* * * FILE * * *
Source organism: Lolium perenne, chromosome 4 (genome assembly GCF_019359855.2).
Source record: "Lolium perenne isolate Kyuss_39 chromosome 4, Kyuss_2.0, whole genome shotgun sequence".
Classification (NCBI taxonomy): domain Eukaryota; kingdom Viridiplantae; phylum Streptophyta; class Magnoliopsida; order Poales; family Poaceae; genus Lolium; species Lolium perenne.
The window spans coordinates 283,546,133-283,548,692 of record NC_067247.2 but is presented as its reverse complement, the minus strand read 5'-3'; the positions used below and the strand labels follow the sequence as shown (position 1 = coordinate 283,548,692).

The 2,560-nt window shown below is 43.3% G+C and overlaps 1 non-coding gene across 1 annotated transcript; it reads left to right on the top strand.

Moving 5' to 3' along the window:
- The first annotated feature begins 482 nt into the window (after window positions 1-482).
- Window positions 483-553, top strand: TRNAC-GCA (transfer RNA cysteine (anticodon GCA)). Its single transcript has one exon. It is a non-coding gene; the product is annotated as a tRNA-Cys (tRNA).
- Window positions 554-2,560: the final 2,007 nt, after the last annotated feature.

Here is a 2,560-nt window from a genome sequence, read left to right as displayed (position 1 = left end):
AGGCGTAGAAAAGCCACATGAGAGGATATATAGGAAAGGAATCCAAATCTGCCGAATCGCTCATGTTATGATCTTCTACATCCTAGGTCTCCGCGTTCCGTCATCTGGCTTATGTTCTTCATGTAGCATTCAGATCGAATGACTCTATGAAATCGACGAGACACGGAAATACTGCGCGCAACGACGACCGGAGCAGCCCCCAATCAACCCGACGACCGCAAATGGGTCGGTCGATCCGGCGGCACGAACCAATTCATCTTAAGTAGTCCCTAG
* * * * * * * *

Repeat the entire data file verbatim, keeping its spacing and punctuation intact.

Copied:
Source organism: Lolium perenne, chromosome 4 (genome assembly GCF_019359855.2).
Source record: "Lolium perenne isolate Kyuss_39 chromosome 4, Kyuss_2.0, whole genome shotgun sequence".
Classification (NCBI taxonomy): domain Eukaryota; kingdom Viridiplantae; phylum Streptophyta; class Magnoliopsida; order Poales; family Poaceae; genus Lolium; species Lolium perenne.
The window spans coordinates 283,546,133-283,548,692 of record NC_067247.2 but is presented as its reverse complement, the minus strand read 5'-3'; the positions used below and the strand labels follow the sequence as shown (position 1 = coordinate 283,548,692).

The 2,560-nt window shown below is 43.3% G+C and overlaps 1 non-coding gene across 1 annotated transcript; it reads left to right on the top strand.

Moving 5' to 3' along the window:
- The first annotated feature begins 482 nt into the window (after window positions 1-482).
- Window positions 483-553, top strand: TRNAC-GCA (transfer RNA cysteine (anticodon GCA)). Its single transcript has one exon. It is a non-coding gene; the product is annotated as a tRNA-Cys (tRNA).
- Window positions 554-2,560: the final 2,007 nt, after the last annotated feature.

Here is a 2,560-nt window from a genome sequence, read left to right as displayed (position 1 = left end):
AGGCGTAGAAAAGCCACATGAGAGGATATATAGGAAAGGAATCCAAATCTGCCGAATCGCTCATGTTATGATCTTCTACATCCTAGGTCTCCGCGTTCCGTCATCTGGCTTATGTTCTTCATGTAGCATTCAGATCGAATGACTCTATGAAATCGACGAGACACGGAAATACTGCGCGCAACGACGACCGGAGCAGCCCCCAATCAACCCGACGACCGCAAATGGGTCGGTCGATCCGGCGGCACGAACCAATTCATCTTAAGTAGTCCCTAG